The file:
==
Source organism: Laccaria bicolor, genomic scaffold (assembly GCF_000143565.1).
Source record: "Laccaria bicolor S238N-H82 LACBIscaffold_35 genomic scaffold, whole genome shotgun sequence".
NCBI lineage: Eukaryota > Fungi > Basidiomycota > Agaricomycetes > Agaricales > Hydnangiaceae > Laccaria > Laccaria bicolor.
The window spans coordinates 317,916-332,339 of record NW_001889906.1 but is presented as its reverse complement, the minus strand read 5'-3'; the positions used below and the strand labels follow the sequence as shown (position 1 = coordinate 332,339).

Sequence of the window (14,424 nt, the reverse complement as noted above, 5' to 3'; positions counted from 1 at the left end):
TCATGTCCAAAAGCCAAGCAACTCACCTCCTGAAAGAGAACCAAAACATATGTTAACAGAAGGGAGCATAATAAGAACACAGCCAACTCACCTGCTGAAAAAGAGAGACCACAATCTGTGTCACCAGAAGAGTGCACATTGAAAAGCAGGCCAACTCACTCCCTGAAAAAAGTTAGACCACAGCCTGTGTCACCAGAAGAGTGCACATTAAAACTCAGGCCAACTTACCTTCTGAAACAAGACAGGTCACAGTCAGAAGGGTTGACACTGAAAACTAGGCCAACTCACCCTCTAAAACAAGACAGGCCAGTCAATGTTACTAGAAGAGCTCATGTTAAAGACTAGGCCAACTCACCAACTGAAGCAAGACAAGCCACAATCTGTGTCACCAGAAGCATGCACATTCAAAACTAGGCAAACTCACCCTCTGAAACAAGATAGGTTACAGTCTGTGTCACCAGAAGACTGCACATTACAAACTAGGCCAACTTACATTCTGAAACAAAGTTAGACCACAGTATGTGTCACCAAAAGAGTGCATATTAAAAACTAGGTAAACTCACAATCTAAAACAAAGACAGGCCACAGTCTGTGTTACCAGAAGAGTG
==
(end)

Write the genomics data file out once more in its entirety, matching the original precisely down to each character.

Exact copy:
Source organism: Laccaria bicolor, genomic scaffold (assembly GCF_000143565.1).
Source record: "Laccaria bicolor S238N-H82 LACBIscaffold_35 genomic scaffold, whole genome shotgun sequence".
NCBI lineage: Eukaryota > Fungi > Basidiomycota > Agaricomycetes > Agaricales > Hydnangiaceae > Laccaria > Laccaria bicolor.
The window spans coordinates 317,916-332,339 of record NW_001889906.1 but is presented as its reverse complement, the minus strand read 5'-3'; the positions used below and the strand labels follow the sequence as shown (position 1 = coordinate 332,339).

Sequence of the window (14,424 nt, the reverse complement as noted above, 5' to 3'; positions counted from 1 at the left end):
TCATGTCCAAAAGCCAAGCAACTCACCTCCTGAAAGAGAACCAAAACATATGTTAACAGAAGGGAGCATAATAAGAACACAGCCAACTCACCTGCTGAAAAAGAGAGACCACAATCTGTGTCACCAGAAGAGTGCACATTGAAAAGCAGGCCAACTCACTCCCTGAAAAAAGTTAGACCACAGCCTGTGTCACCAGAAGAGTGCACATTAAAACTCAGGCCAACTTACCTTCTGAAACAAGACAGGTCACAGTCAGAAGGGTTGACACTGAAAACTAGGCCAACTCACCCTCTAAAACAAGACAGGCCAGTCAATGTTACTAGAAGAGCTCATGTTAAAGACTAGGCCAACTCACCAACTGAAGCAAGACAAGCCACAATCTGTGTCACCAGAAGCATGCACATTCAAAACTAGGCAAACTCACCCTCTGAAACAAGATAGGTTACAGTCTGTGTCACCAGAAGACTGCACATTACAAACTAGGCCAACTTACATTCTGAAACAAAGTTAGACCACAGTATGTGTCACCAAAAGAGTGCATATTAAAAACTAGGTAAACTCACAATCTAAAACAAAGACAGGCCACAGTCTGTGTTACCAGAAGAGTG